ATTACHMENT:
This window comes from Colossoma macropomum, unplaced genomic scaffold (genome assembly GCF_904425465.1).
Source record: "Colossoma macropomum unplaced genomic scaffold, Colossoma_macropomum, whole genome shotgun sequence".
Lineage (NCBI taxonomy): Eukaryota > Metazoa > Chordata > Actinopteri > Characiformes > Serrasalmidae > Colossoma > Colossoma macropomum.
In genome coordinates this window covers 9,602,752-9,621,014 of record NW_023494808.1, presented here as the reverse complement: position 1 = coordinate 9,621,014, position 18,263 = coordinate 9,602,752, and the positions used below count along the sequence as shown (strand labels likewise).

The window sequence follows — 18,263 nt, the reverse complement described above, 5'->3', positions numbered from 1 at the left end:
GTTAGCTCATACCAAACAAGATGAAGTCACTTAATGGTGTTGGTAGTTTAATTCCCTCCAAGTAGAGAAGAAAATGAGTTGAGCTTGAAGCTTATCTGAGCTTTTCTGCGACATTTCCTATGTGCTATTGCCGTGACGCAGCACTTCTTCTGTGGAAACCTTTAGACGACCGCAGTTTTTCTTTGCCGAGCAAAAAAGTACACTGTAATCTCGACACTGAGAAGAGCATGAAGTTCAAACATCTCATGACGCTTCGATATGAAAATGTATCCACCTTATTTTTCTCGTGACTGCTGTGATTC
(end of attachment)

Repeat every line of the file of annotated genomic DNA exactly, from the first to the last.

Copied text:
This window comes from Colossoma macropomum, unplaced genomic scaffold (genome assembly GCF_904425465.1).
Source record: "Colossoma macropomum unplaced genomic scaffold, Colossoma_macropomum, whole genome shotgun sequence".
Lineage (NCBI taxonomy): Eukaryota > Metazoa > Chordata > Actinopteri > Characiformes > Serrasalmidae > Colossoma > Colossoma macropomum.
In genome coordinates this window covers 9,602,752-9,621,014 of record NW_023494808.1, presented here as the reverse complement: position 1 = coordinate 9,621,014, position 18,263 = coordinate 9,602,752, and the positions used below count along the sequence as shown (strand labels likewise).

The window sequence follows — 18,263 nt, the reverse complement described above, 5'->3', positions numbered from 1 at the left end:
GTTAGCTCATACCAAACAAGATGAAGTCACTTAATGGTGTTGGTAGTTTAATTCCCTCCAAGTAGAGAAGAAAATGAGTTGAGCTTGAAGCTTATCTGAGCTTTTCTGCGACATTTCCTATGTGCTATTGCCGTGACGCAGCACTTCTTCTGTGGAAACCTTTAGACGACCGCAGTTTTTCTTTGCCGAGCAAAAAAGTACACTGTAATCTCGACACTGAGAAGAGCATGAAGTTCAAACATCTCATGACGCTTCGATATGAAAATGTATCCACCTTATTTTTCTCGTGACTGCTGTGATTC